Careful, pointed writing shows us that professional sports should not be viewed in isolation from the society in which they...



As social change roiled through the 1960s, Major League Baseball was sometimes a mirror, sometimes a window.

Freelance writer Florio (Blind Moon Alley, 2014, etc.) and documentary producer Shapiro focus on baseball throughout, but they don’t neglect other sports or popular culture. The authors, who co-wrote One Punch from the Promised Land: Leon Spinks, Michael Spinks, and the Myth of the Heavyweight Title (2013), deal with Cassius Clay/Muhammad Ali—his rise, his anti–Vietnam War stance—and, briefly, with the 1968 Summer Olympics and the protests by sprinters Tommie Smith and John Carlos. The Beatles continually pop up, as well, but the authors’ principal interest is in how professional baseball reacted to the social turmoil of the decade. Proceeding chronologically, they highlight certain athletes, using them to illustrate issues ranging from race (black players were growing increasingly unhappy—and vocal—about their status and treatment) to religion (Sandy Koufax would miss a World Series start because of Yom Kippur). We see players battling with management (men who do not come off at all well here), with the Jim Crow South, and with the rise of unionism in the sport. The authors spend some time with Curt Flood’s struggle with baseball’s reserve clause, and they continually remind us of the deep darkness of that decade: the political assassinations, the war, the clashes over civil rights. Sometimes, their focus drifts a bit when there are particularly engaging sports tales to tell—e.g., the amazing years for pitchers Bob Gibson and Denny McLain and the racial frustrations that often animated the performances of Ernie Banks and Dick Allen. The authors interviewed many of the principals and read numerous books written by them; they are especially strong on Jim Bouton’s transformative sports memoir, Ball Four (1970).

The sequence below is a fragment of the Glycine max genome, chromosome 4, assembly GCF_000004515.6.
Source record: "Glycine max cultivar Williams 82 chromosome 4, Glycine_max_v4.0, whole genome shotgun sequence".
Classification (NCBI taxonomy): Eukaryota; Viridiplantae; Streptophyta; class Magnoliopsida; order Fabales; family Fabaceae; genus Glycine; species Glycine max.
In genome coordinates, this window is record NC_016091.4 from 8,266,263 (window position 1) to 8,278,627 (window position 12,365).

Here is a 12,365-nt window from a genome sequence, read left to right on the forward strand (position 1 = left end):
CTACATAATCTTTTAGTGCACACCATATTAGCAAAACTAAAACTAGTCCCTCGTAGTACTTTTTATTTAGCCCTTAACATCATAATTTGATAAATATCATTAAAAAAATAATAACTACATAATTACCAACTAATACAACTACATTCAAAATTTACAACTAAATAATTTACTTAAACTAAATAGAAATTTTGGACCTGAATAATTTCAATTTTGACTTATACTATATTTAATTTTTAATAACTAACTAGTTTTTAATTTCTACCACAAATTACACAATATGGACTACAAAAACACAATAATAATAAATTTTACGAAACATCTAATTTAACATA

Careful, pointed writing shows us that professional sports should not be viewed in isolation from the society in which they function.

Pub Date: April 1, 2017

ISBN: 978-0-8032-8690-0

Page Count: 256

Publisher: Univ. of Nebraska

Review Posted Online: Jan. 24, 2017

Kirkus Reviews Issue: Feb. 1, 2017

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Doesn’t dig as deep as it could, but offers a captivating look at the NBA’s greatest era.


NBA legends Bird and Johnson, fierce rivals during their playing days, team up on a mutual career retrospective.

With megastars LeBron James and Kobe Bryant and international superstars like China’s Yao Ming pushing it to ever-greater heights of popularity today, it’s difficult to imagine the NBA in 1979, when financial problems, drug scandals and racial issues threatened to destroy the fledgling league. Fortunately, that year marked the coming of two young saviors—one a flashy, charismatic African-American and the other a cocky, blond, self-described “hick.” Arriving fresh off a showdown in the NCAA championship game in which Johnson’s Michigan State Spartans defeated Bird’s Indiana State Sycamores—still the highest-rated college basketball game ever—the duo changed the course of history not just for the league, but the sport itself. While the pair’s on-court accomplishments have been exhaustively chronicled, the narrative hook here is unprecedented insight and commentary from the stars themselves on their unique relationship, a compelling mixture of bitter rivalry and mutual admiration. This snapshot of their respective careers delves with varying degrees of depth into the lives of each man and their on- and off-court achievements, including the historic championship games between Johnson’s Lakers and Bird’s Celtics, their trailblazing endorsement deals and Johnson’s stunning announcement in 1991 that he had tested positive for HIV. Ironically, this nostalgic chronicle about the two men who, along with Michael Jordan, turned more fans onto NBA basketball than any other players, will likely appeal primarily to a narrow cross-section of readers: Bird/Magic fans and hardcore hoop-heads.